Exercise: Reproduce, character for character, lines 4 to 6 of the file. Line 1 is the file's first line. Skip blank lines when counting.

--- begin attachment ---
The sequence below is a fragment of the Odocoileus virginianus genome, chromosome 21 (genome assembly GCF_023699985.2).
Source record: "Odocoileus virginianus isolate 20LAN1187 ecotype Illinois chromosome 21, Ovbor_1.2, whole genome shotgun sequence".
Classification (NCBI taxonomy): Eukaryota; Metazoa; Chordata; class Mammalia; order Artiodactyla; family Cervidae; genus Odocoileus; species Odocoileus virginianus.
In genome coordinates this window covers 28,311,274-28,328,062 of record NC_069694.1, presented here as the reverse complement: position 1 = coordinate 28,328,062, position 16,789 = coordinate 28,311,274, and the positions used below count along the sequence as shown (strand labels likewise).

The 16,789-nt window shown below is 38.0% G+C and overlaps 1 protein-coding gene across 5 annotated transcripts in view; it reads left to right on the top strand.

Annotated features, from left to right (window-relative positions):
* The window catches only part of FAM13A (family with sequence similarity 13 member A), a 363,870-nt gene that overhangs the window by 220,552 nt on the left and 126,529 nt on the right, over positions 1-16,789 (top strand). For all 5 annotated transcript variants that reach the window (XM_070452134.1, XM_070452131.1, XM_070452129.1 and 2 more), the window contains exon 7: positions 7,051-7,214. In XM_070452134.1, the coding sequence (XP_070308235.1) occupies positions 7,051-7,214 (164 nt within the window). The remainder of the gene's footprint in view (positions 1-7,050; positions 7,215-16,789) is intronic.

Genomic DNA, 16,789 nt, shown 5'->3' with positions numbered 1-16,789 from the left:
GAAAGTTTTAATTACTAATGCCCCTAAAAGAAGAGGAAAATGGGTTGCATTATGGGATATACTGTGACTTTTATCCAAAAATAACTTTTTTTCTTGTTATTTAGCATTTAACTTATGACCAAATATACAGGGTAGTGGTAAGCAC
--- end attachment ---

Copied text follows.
In genome coordinates this window covers 28,311,274-28,328,062 of record NC_069694.1, presented here as the reverse complement: position 1 = coordinate 28,328,062, position 16,789 = coordinate 28,311,274, and the positions used below count along the sequence as shown (strand labels likewise).

The 16,789-nt window shown below is 38.0% G+C and overlaps 1 protein-coding gene across 5 annotated transcripts in view; it reads left to right on the top strand.

Annotated features, from left to right (window-relative positions):